In fact, the word confessional -- as it pertains to the small sound-proof room that allowed the cast to comment on the day-to-day happenings of the show -- was coined by the members of this cast.
While certainly not the first time a subject of a documentary was allowed to comment on the events depicted, it was the first time that it happened in real-time. That is, at any time of the day or night, a cast member could enter into a special room and give his or her thoughts about what was being filmed.
The goal of a reality show should be to get the players to forget the cameras are on them. The confessional served as a constant reminder that they were being filmed, which, as Klosterman points out in his essay, eventually destroyed the reality genre. Like Anakin Skywalker killing the Sand People, this is where reality shows started on their long, slow descent towards the Dark Side.
[Where we see it now: Every Bleeping Show on the Planet]
3. It increased the episode count from 13 to 22.
While this wouldn't be a big deal for regular, network television (where most shows are ordered in batches of 22) the increased order was very significant for MTV, which, though successful, didn't exactly have Oprah money in 1993.
What the increased order represented was the thing that would eventually turn reality TV into basic-cable crack: the entertainment to investment ratio was many times higher than for any other kind of show. Animation, scripted drama and comedy, even game shows... all of them cost boatloads more than simply turning a video camera onto a bunch of frat-boy douchebags and sorority-girl sluts.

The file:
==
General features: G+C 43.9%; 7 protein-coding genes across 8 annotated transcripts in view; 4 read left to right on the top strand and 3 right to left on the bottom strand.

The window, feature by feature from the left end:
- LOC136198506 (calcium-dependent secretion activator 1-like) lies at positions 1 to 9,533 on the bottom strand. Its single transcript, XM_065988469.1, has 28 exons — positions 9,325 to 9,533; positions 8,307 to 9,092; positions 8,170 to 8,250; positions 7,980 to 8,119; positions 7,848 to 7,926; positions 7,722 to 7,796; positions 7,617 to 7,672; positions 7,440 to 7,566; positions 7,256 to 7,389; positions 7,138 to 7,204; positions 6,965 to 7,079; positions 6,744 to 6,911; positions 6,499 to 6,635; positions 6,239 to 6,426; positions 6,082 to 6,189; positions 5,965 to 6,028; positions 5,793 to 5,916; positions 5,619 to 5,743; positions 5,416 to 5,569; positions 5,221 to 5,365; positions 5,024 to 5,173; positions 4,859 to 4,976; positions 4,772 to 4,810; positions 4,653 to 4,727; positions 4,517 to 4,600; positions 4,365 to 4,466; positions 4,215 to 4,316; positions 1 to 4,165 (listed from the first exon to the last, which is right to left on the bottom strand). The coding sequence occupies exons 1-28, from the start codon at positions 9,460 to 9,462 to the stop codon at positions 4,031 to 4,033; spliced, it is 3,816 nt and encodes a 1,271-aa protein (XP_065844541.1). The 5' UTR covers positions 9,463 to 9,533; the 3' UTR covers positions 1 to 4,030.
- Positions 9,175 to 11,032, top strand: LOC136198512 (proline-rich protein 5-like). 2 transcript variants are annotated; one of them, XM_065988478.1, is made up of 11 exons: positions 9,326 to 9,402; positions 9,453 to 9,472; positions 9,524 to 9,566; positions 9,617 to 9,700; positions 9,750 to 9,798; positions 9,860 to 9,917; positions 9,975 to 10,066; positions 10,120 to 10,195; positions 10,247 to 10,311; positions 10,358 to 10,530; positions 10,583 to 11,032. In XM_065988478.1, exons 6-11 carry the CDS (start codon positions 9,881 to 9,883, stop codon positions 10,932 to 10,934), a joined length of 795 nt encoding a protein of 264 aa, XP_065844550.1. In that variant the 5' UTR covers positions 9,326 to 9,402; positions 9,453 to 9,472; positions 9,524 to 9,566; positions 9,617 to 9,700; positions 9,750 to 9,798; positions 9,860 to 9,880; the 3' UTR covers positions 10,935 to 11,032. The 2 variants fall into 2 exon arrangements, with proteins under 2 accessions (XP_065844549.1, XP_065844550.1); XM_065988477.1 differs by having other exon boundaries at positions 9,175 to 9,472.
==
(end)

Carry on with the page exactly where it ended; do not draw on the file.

The cheapness of reality shows eventually went on to lower the overall quality of our viewing experience.
Expensive shows require development. You don't want to just throw a million-dollar-an-episode show on the air without any regard to character or plot (though one could argue that the producers of Galactica 1980 did just that). Of course not every scripted show is going to be good, but at least the producers try. There's too much money at stake not to.
Because of their cheapness, reality shows don't need to be good. You can throw ideas up as fast as you can think of them. A reality show can spring into existence as quickly as Kenneth's idea for Gold Case; a meeting one day, a full blown network commitment the next. How many quality shows are lost to the ether because a network executive wanted to try out the latest permutation of the dating-show genre?
[Where we see it now: Rock of Love 2, Flava of Love 3, I love Manhattan 2, the fact that as of season 20, there have been more than 450 episodes of The Real World.]
4. It used prejudice as a selling point.
It would be silly to argue that the Real World: Los Angeles introduced the concept of prejudice as entertainment (also, D.W. Griffith's estate or Nancy Grace might sue), but what was telling about the this season of The Real World was just how obvious the race/sex/gender-baiting was.
It was almost as an executive at MTV said, "Well, the racial strife in Real World: New York seemed to be really popular, how can we up the ante? I got it! Let's get a redneck-virgin-Republican-country-singer type and have him interact with <whispering> black people! And, not only that, let's get his family involved! Let's send a <whispering> black person, to his home in Kentucky to pick him up! That way we can get the racial response of his parents in the show too! It'll be hilarious! I mean, it'll be important."